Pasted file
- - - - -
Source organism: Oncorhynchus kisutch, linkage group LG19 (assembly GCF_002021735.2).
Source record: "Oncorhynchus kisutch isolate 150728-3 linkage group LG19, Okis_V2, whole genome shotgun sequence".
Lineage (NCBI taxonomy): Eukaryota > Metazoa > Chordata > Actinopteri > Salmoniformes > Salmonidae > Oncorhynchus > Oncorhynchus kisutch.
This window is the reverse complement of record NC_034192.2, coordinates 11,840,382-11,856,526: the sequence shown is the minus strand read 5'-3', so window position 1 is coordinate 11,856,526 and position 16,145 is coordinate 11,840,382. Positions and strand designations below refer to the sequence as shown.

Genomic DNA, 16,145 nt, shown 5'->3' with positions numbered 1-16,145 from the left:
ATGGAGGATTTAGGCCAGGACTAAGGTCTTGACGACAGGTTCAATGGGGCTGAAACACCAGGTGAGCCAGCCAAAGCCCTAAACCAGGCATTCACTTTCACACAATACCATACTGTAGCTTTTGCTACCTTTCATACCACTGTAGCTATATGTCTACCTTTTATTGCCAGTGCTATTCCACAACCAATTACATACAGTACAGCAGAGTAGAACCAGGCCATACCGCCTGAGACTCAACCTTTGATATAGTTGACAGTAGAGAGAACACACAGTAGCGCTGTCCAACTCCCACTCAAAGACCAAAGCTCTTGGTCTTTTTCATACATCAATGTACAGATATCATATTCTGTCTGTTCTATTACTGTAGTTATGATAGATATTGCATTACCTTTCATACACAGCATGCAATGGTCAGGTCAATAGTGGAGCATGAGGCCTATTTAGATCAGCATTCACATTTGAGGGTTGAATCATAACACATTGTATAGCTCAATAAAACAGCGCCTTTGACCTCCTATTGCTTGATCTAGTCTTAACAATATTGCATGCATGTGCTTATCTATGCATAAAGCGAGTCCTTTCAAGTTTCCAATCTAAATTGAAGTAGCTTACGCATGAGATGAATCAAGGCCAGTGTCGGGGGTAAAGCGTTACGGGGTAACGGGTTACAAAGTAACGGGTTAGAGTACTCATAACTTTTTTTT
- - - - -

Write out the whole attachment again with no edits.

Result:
Source organism: Oncorhynchus kisutch, linkage group LG19 (assembly GCF_002021735.2).
Source record: "Oncorhynchus kisutch isolate 150728-3 linkage group LG19, Okis_V2, whole genome shotgun sequence".
Lineage (NCBI taxonomy): Eukaryota > Metazoa > Chordata > Actinopteri > Salmoniformes > Salmonidae > Oncorhynchus > Oncorhynchus kisutch.
This window is the reverse complement of record NC_034192.2, coordinates 11,840,382-11,856,526: the sequence shown is the minus strand read 5'-3', so window position 1 is coordinate 11,856,526 and position 16,145 is coordinate 11,840,382. Positions and strand designations below refer to the sequence as shown.

Genomic DNA, 16,145 nt, shown 5'->3' with positions numbered 1-16,145 from the left:
ATGGAGGATTTAGGCCAGGACTAAGGTCTTGACGACAGGTTCAATGGGGCTGAAACACCAGGTGAGCCAGCCAAAGCCCTAAACCAGGCATTCACTTTCACACAATACCATACTGTAGCTTTTGCTACCTTTCATACCACTGTAGCTATATGTCTACCTTTTATTGCCAGTGCTATTCCACAACCAATTACATACAGTACAGCAGAGTAGAACCAGGCCATACCGCCTGAGACTCAACCTTTGATATAGTTGACAGTAGAGAGAACACACAGTAGCGCTGTCCAACTCCCACTCAAAGACCAAAGCTCTTGGTCTTTTTCATACATCAATGTACAGATATCATATTCTGTCTGTTCTATTACTGTAGTTATGATAGATATTGCATTACCTTTCATACACAGCATGCAATGGTCAGGTCAATAGTGGAGCATGAGGCCTATTTAGATCAGCATTCACATTTGAGGGTTGAATCATAACACATTGTATAGCTCAATAAAACAGCGCCTTTGACCTCCTATTGCTTGATCTAGTCTTAACAATATTGCATGCATGTGCTTATCTATGCATAAAGCGAGTCCTTTCAAGTTTCCAATCTAAATTGAAGTAGCTTACGCATGAGATGAATCAAGGCCAGTGTCGGGGGTAAAGCGTTACGGGGTAACGGGTTACAAAGTAACGGGTTAGAGTACTCATAACTTTTTTTT